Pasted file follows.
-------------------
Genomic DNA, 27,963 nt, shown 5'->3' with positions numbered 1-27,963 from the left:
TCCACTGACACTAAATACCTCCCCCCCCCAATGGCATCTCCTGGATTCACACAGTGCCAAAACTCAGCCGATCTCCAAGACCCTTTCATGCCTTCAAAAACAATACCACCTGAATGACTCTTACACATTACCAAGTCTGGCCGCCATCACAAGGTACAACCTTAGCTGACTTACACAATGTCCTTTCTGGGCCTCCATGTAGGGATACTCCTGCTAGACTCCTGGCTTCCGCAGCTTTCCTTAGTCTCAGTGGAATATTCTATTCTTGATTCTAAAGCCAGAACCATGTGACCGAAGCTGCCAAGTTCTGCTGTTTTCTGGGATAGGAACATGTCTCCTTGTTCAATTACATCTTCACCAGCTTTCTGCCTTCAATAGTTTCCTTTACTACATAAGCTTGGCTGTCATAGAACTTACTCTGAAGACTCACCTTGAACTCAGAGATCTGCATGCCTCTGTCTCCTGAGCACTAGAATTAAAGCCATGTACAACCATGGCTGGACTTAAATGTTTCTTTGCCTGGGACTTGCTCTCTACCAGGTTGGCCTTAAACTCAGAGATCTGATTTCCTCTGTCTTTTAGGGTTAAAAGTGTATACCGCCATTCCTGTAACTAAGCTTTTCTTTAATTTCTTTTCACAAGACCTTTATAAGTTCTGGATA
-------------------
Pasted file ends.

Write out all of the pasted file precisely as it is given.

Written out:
Genomic DNA, 27,963 nt, shown 5'->3' with positions numbered 1-27,963 from the left:
TCCACTGACACTAAATACCTCCCCCCCCCAATGGCATCTCCTGGATTCACACAGTGCCAAAACTCAGCCGATCTCCAAGACCCTTTCATGCCTTCAAAAACAATACCACCTGAATGACTCTTACACATTACCAAGTCTGGCCGCCATCACAAGGTACAACCTTAGCTGACTTACACAATGTCCTTTCTGGGCCTCCATGTAGGGATACTCCTGCTAGACTCCTGGCTTCCGCAGCTTTCCTTAGTCTCAGTGGAATATTCTATTCTTGATTCTAAAGCCAGAACCATGTGACCGAAGCTGCCAAGTTCTGCTGTTTTCTGGGATAGGAACATGTCTCCTTGTTCAATTACATCTTCACCAGCTTTCTGCCTTCAATAGTTTCCTTTACTACATAAGCTTGGCTGTCATAGAACTTACTCTGAAGACTCACCTTGAACTCAGAGATCTGCATGCCTCTGTCTCCTGAGCACTAGAATTAAAGCCATGTACAACCATGGCTGGACTTAAATGTTTCTTTGCCTGGGACTTGCTCTCTACCAGGTTGGCCTTAAACTCAGAGATCTGATTTCCTCTGTCTTTTAGGGTTAAAAGTGTATACCGCCATTCCTGTAACTAAGCTTTTCTTTAATTTCTTTTCACAAGACCTTTATAAGTTCTGGATA